Chapter 2 - Cryptographic Protection

Chapter 2 - Cryptographic Protection

Copyright(c), 1990, 1995 Fred Cohen - All Rights Reserved

Cryptography is the study of secret writing, or in other words, of transforming information into a form that obscures its meaning. In cases where release or modification of information could cause harm, cryptography may be of value. We begin our discussion by listing the most widespread applications of cryptography and explaining how each is attained.

Many other uses for cryptography now exist, and further applications will almost certainly grow as our understanding of information protection grows. The major advantage of properly designed and implemented cryptographic applications is that they are inexpensive to use, expensive to attack, and independent of other factors in the environment. The major problems are in the assurance of these advantages in actual use.


1 - Simple cryptographic in class problem:

a) Using a Caesar cipher, encode a sentence
b) Using a Polyalphabetic Substitution Cipher, encode a sentence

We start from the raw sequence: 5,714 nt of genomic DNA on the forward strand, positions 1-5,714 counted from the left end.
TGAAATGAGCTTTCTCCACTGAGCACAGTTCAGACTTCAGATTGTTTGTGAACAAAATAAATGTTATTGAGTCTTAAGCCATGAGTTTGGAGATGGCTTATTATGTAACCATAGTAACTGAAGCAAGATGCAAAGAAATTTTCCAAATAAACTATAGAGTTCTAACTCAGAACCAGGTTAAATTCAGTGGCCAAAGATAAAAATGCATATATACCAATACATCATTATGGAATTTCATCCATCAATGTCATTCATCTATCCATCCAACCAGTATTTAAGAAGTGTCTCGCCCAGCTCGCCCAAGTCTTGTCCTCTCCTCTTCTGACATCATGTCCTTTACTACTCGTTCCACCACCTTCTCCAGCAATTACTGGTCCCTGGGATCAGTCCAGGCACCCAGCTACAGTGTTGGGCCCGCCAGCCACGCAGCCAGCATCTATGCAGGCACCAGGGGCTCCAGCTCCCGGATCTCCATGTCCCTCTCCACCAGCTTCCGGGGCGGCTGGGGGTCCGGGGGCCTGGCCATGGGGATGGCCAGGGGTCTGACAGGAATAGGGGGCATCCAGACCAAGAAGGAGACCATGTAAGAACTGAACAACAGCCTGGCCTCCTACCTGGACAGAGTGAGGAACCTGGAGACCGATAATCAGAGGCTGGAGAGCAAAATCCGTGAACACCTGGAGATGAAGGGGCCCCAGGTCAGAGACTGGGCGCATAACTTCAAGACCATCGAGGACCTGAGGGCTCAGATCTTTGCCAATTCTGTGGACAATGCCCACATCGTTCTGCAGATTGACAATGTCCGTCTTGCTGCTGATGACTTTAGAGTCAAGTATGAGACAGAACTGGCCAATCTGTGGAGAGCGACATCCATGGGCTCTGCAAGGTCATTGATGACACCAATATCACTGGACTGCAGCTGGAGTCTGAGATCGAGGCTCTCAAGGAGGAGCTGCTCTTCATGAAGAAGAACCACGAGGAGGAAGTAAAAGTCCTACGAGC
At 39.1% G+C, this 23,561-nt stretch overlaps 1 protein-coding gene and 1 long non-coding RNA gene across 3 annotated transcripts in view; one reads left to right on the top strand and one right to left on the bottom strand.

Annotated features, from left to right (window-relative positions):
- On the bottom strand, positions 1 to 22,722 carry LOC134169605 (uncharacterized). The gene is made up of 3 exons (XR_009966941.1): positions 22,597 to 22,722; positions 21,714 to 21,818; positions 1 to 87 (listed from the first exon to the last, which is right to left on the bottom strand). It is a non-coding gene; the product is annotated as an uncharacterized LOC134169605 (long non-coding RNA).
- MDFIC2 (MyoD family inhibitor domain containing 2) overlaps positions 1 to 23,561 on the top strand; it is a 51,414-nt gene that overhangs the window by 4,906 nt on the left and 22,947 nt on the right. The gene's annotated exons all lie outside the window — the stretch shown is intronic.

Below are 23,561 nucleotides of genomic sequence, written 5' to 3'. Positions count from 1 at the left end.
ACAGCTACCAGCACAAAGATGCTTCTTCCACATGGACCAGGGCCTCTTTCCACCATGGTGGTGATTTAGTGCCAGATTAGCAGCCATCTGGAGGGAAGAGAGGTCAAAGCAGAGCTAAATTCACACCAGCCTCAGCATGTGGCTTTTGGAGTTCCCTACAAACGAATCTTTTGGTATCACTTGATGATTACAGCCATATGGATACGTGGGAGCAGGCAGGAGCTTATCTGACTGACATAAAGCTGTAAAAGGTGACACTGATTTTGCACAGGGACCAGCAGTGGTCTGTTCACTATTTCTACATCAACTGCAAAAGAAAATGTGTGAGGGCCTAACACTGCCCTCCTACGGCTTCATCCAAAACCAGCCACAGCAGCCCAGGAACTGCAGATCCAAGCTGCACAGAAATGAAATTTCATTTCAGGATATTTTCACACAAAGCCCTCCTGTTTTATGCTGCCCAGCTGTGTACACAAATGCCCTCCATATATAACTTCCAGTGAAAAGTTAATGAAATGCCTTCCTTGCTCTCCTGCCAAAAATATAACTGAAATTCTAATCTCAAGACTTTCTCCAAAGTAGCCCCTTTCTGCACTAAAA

c) Exchange ciphers with another student, and decode their messages

2 - Estimate the time required to attack:

a) An RSA cryptosystem with a modulus of 40 digits using a CRAY-I
b) A polyalphabetic substitution cipher with a key length under 10

3 - Describe how and why encryption can be used for:

a) Keeping information transmitted over public phones secret
b) Signing documents that must stand up in court
c) Protecting files on disk from illicit observation

4 - Is it possible to: (explain why and how)

a) Break a polyalphabetic substitution cipher with any amount of ciphertext
b) Break any cipher given enough time
c) Break a polyalphabetic substitution cipher given enough text
d) Increase the attack time by data compression

5 - Describe and explain protocols to:

a) Exchange private keys using a public key system
b) Verify a signature using the RSA cryptosystem
c) Distribute session keys using the DES

6 - Which takes longer:

a) Breaking a 200 digit RSA message, or breaking a forty byte DES message
b) Breaking a 10 character Caesar cipher, or adding two 100 digit numbers
c) Forging an RSA authentication, or walking across the USA

7 - Which would you trust most, least if your life depended on it:

a) A cryptosystem with a 'secret but unbreakable cipher method'
b) A secret cryptosystem certified by the NSA
c) A one-time-pad